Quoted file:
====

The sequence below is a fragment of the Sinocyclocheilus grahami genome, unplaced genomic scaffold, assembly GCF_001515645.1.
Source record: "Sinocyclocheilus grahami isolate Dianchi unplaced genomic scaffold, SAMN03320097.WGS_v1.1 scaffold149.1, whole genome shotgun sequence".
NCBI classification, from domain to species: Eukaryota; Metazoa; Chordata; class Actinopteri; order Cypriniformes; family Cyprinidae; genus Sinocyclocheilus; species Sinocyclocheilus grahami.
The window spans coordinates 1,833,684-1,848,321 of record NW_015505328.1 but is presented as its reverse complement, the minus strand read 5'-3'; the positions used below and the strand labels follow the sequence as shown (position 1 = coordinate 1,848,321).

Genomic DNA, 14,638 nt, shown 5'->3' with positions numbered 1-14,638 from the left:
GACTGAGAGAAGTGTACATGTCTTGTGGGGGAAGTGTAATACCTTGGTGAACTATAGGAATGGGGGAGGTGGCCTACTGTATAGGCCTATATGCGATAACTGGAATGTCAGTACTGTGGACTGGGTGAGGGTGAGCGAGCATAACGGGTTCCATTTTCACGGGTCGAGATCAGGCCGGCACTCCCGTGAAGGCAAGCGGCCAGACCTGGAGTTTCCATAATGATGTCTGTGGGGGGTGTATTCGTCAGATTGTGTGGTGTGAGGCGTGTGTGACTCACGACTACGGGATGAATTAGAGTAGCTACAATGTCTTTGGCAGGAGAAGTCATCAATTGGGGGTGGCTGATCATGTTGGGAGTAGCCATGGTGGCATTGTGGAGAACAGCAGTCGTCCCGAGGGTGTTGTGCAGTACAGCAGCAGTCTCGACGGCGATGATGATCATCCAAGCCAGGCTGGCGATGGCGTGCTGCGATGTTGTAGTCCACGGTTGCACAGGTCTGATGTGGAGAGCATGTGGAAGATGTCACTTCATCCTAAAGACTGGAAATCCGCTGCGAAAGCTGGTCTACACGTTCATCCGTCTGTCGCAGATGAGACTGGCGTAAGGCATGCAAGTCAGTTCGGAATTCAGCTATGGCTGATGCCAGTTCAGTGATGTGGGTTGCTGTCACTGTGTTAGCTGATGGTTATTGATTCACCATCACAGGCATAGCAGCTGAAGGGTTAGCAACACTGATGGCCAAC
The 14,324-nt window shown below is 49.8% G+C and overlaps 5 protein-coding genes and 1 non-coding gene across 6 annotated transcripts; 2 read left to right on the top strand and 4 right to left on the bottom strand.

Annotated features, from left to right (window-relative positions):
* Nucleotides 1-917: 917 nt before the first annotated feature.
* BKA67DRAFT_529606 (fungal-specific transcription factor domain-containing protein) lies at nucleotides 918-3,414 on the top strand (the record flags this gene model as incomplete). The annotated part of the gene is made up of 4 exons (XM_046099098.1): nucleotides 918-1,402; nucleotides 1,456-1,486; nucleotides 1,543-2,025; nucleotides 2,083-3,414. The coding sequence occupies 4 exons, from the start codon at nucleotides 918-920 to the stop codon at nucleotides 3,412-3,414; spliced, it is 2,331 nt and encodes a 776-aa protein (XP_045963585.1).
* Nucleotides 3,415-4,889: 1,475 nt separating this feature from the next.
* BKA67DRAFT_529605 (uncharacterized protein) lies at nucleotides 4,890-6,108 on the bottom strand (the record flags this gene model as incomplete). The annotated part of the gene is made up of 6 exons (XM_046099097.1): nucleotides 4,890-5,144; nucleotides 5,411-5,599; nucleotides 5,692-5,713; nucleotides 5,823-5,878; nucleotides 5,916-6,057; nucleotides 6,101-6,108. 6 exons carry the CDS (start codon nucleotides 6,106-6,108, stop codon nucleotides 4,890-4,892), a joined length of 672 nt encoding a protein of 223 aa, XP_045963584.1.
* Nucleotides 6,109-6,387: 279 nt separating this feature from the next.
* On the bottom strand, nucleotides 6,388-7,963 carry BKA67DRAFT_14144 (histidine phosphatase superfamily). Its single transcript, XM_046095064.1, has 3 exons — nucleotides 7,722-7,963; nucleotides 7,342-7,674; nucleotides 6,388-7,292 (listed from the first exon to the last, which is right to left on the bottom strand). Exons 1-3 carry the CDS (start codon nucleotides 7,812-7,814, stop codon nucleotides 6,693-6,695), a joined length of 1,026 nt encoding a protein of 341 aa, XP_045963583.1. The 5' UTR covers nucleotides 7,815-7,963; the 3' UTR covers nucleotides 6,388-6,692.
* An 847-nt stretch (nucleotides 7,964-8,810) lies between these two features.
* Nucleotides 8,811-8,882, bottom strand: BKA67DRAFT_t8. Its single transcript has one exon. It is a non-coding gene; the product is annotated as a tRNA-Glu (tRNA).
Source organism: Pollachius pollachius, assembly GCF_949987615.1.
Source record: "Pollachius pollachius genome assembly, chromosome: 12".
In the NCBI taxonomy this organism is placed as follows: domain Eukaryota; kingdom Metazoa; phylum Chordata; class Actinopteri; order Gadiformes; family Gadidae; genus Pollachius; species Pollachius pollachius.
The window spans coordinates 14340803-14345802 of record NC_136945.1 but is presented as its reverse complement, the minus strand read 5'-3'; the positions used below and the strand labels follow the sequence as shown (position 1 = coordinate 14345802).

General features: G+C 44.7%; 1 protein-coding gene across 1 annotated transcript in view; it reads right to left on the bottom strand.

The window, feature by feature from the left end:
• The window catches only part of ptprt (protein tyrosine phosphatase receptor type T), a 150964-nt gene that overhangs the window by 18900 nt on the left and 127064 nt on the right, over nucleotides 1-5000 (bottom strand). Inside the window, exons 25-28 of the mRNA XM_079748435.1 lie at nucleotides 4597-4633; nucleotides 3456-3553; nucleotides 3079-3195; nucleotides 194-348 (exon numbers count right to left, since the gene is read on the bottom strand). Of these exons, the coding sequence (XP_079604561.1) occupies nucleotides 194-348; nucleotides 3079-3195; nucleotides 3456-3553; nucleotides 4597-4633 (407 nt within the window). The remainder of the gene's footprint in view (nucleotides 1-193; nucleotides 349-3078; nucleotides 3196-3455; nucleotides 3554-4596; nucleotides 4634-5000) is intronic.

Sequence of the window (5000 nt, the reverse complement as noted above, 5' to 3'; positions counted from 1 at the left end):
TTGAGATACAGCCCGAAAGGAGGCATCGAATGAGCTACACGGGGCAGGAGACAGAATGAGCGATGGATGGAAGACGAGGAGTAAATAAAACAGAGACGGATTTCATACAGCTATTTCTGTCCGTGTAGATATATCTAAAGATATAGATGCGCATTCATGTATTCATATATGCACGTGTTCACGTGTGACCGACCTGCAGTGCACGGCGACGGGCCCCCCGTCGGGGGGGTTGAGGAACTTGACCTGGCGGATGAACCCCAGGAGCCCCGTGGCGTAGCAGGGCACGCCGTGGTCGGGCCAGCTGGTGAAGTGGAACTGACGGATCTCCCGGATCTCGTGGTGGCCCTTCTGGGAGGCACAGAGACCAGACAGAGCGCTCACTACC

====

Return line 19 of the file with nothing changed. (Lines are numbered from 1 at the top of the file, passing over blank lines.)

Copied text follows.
In the NCBI taxonomy this organism is placed as follows: domain Eukaryota; kingdom Metazoa; phylum Chordata; class Actinopteri; order Gadiformes; family Gadidae; genus Pollachius; species Pollachius pollachius.